Fighting the cause for business

Fighting the cause for business

As the voice for business on Latvia’s top table of decision-making, Liga Mengelsone sees a bright future for the national economy. Colin Donald talked trade unions and the future over lunch with the the Latvian Employers Federation chief.

Liga Mengelsone is talking about “apple juice with cinnamon”, but it’s not on the menu she holds in her hand.

For the general director of the Latvian Employers Federation (LDDK) the recipe is a metaphor for Latvia’s special formula: “We are a very good mix. We have western thinking, but the eastern part gives it the spiciness”.

“As a nation our approach is quite ordnung [disciplined] as the Germans say, and we can work long hours. But we also have specific knowledge about our eastern partners. We are the bridge. Rather than going straight to Russia, which can be very challenging, let us be your translators, literally and culturally, your guardians.”

Most business visitors to Riga will have heard this already: Latvia as portal between the European and Russian spheres, lucky inheritor of a prime patch of global real estate. They won’t, I bet, have heard it put as persuasively as by Liga Mengelsone over lunch at the Biblioteka, one of the capital’s finest restaurants. The former newspaper publisher, who joined the LDDK in 2011, is a key player in the high-growth nation’s business scene, and a persuasive cheerleader for Latvia’s economic destiny.

Her table talk wanders over a vast canvas, switching effortlessly from the pre-Christian Baltic spice trade to the current National Development Plan.

Before we tuck into those meaty subjects, a minute to appreciate our surroundings: We are in the multi-award-winning Biblioteka No 1 Restorans, opened in 2011 and presided over by star chef Maris Jansons.

I had arrived early for our lunch date, but Ms Mengelsone was even earlier, pecking away at her smartphone in a quiet part of the 70-cover restaurant. It is the part that resembles the “library” the name suggests, albeit a library furnished by Ikea, the trendy Swedish furniture store.

It’s obviously a spot she knows well. Later, when she requests that “Maris” comes out to take a bow for his spectacular cooking, she greets him like an old friend.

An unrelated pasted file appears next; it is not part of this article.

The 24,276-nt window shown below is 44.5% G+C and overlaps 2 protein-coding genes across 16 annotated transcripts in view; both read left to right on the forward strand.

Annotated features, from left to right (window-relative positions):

This is not surprising, as the Biblioteka No 1, like Liga herself, is at the epicentre of Riga business life. Located in the Vermanes Darzs (Verman Garden), one of 19th century Riga’s first public parks, the building that the Biblioteka’s terrace extends from has been a spa, a movie theatre and a pharmacy.

Now the restaurant shares this prime position with a casino and a nightclub, though its placid atmosphere and subtle service have nothing in common with such places.

For starters Liga and I talk about what it means to be Latvian to the accompaniment of dishes (lampreys in a soy marinade and red deer tartar) that are seasonal, fresh and locally-sourced. An American survey designated Latvia as the second greenest country in the world, an implied stamp of authenticity on its natural larder. Enhanced by the magic of Janson’s cooking, these are flavours that advertise Latvia’s increasingly-celebrated food culture, presented with ingenuity and flair.

Liga tells me more about the LDDK’s work: essentially to represent business at the top table of national decision-making, particularly in a forum called the National Tripartite Council, where government intersects with business and trade unions.

The forum came into its own during Latvia’s crisis period, now thankfully fading into history, when the severity of the country’s problems and the radical “internal devaluation” [including wage-cuts of up to 40%] needed to counter them, could easily have led to Greek-style social unrest.

“It was a nerve-wracking period” Liga remembers. “The economy shrank by 18%. Only good co-operation and mutual understanding and attitude prevented Latvians from taking to the streets. It could have been very different. Of course it was dramatic, and there was lots of unemployment. But when I’ve asked my counterparts from other countries – especially the countries of “old Europe” – about whether they could have accepted this, they say ‘no way!’”

“I think the Latvian nation in general showed great heroism. Our organisation and of course our trade unions, allowed us to get through it patiently, step by step.”

I sense that Liga Mengelsone’s belief in social solidarity comes with a strong sense of the firm leadership, which she believes business must provide. Charming, frank, and often very funny as she is, I sense that if it were a boardroom table not a lunch table, it would be a different story. “I am quite a straight person” she says “maybe sometimes too straight. This position sometimes asks from me more diplomacy, more democracy so my style doesn’t work too well. I need to work on myself.”

She talks about her ongoing discussion with Latvia’s trade unions about the overtime pay provision, “the most difficult thing” in the new labour law currently going through the Saeima, Latvia’s parliament. The trade unions are holding out for 100% of normal hours pay, the LDDK says 50%. “That is our position and they haven’t agreed to that. It’s a very tough issue and we have already had a strike about it, but I hope we will find a compromise.”